Living with Wild Abandon: or, the Bad Boy appeal —

Why do girls give up academic dreams, forgo moral standards, and forgive the unforgivable for the chance to live on the edge?

Surely, it is exciting.  And wild, and passionate, and unforgettable, and raw – surely, this is Life.  Not knowing what each day will bring you, not knowing where you might end up, not living the same day-to-day that you have been living since childhood; these are all very viable motives for why we choose Mr. Bad Boy over Mr. Smart and Respectful.

Mr. Smart and Respectful is, well, dull.  To say the least.  We know where we’re going with Mr. Smart and Respectful – we know that we’ll either have some career or be a housewife, but, in any case, we will have that house with the white picket fence and 2.5 children and a pension and security.  With Mr. Bad Boy, none of that is guaranteed.  Actually, it would be safe to say that the exact opposite of that is guaranteed.

Mr. Bad Boy opens our eyes to things we’ve never seen before.  Mr. Bad Boy is dangerous.  Mr. Bad Boy is unpredictable.  Mr. Bad Boy will stand up for us in a fight – not to say that that’s for any reason beyond the fact that, generally, Mr. Bad Boy is inherently aggressive and always looking for a fight.  Mr. Bad Boy is an artist, Mr. Bad Boy is an old soul, Mr. Bad Boy is profound…

Mr. Bad Boy 

is broken — 

—>

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8 thoughts on “Living with Wild Abandon: or, the Bad Boy appeal —

  1. Oh yes! Your advice is true.
    But, bad boys are just undeniable and exciting.
    Why do we put ourselves through that, again and again?
    Its like we dont even WANT to learn from that particular mistake. 😛

    Well written. 😀

    Like

  2. I really like how you’re not condemning choosing the bad boy, it makes the post come across in a wonderfully reasoned and balance way. I would say that you could do with looking at your placement of commas in the first few paragraphs. The grammar just didn’t seem to flow just right when I was reading it, and the use of tense threw me a little as well. I couldn’t work out if this was supposed to be in past tense or present.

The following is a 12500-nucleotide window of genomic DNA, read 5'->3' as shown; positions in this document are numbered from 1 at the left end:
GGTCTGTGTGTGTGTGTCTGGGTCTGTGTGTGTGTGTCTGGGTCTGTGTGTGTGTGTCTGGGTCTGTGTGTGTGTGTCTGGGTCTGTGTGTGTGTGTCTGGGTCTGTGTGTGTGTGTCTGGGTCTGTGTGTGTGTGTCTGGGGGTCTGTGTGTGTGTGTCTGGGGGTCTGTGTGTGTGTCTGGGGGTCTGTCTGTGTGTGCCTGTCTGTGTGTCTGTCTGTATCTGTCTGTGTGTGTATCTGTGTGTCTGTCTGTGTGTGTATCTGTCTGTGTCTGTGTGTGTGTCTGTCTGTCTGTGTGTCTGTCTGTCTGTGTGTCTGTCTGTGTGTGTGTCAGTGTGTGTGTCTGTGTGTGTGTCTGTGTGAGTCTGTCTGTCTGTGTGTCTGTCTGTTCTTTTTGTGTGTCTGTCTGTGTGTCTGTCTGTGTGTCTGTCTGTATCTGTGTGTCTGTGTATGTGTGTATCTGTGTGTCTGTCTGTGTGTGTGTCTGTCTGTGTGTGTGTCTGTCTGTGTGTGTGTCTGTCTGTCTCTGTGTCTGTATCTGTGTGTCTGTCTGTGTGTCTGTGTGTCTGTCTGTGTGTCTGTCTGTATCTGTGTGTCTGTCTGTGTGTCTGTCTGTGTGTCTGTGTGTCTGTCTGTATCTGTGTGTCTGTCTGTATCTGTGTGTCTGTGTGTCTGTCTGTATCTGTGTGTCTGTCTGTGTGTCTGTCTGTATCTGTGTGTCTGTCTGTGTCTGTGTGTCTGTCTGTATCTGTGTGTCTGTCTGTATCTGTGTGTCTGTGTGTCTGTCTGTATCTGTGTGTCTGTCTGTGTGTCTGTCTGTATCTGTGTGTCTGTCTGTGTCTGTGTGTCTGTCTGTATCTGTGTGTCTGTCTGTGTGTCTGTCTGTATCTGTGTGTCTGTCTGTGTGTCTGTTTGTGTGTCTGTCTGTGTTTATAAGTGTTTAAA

The dialogue gave you a great dimension however. Coupled with how concise the post was it created this fantastic, snappy post that kept my attention right the way through and left me wanting to read more of your work. It’s a great example of blogging done well in my opinion.

    Like

    1. In condemning choosing Mr. Bad Boy, I would be condemning myself!

      As for the comma-splicing…thank you for pointing that out. My brain is rather disordered, so I can imagine that my writing comes across in that manner at times as well. Also, Italian has become my “first language” over the past 5-6 years, so what I think in Italian frequently comes out rather jumbled in English. In romance languages, for example, you can change the meaning or type of sentence (or even emphasis on specific words/ideas) by changing around the structure of a sentence. I have gotten comfortable doing this, but I suppose it doesn’t work that way in English…!

      I will say that I was taught as a child that you must first learn the rules [of grammar] to be able to eloquently bend them. I have always been a rabble rouser, so my abuse of commas might just be my version of breaking the law! Haha =]

      But I will definitely take to heart what you have said and try to be 1.) more clear and 2.) less generous with my comma-gifting…! As for your confusion in regards to tense, I’m not sure what part you’re referring to. If you could point it out to me, perhaps I would be able to see. If you are referring to the beginning of the post versus the body, it might have something to do with the fact that I copied and pasted the first few paragraphs from a portion of a post I had written prior that I felt deserved more specialized discussion.

      I appreciate very much the time you have taken to read my words and your comment, your criticism, your advice, and your compliments!
      xLoJu

      Like

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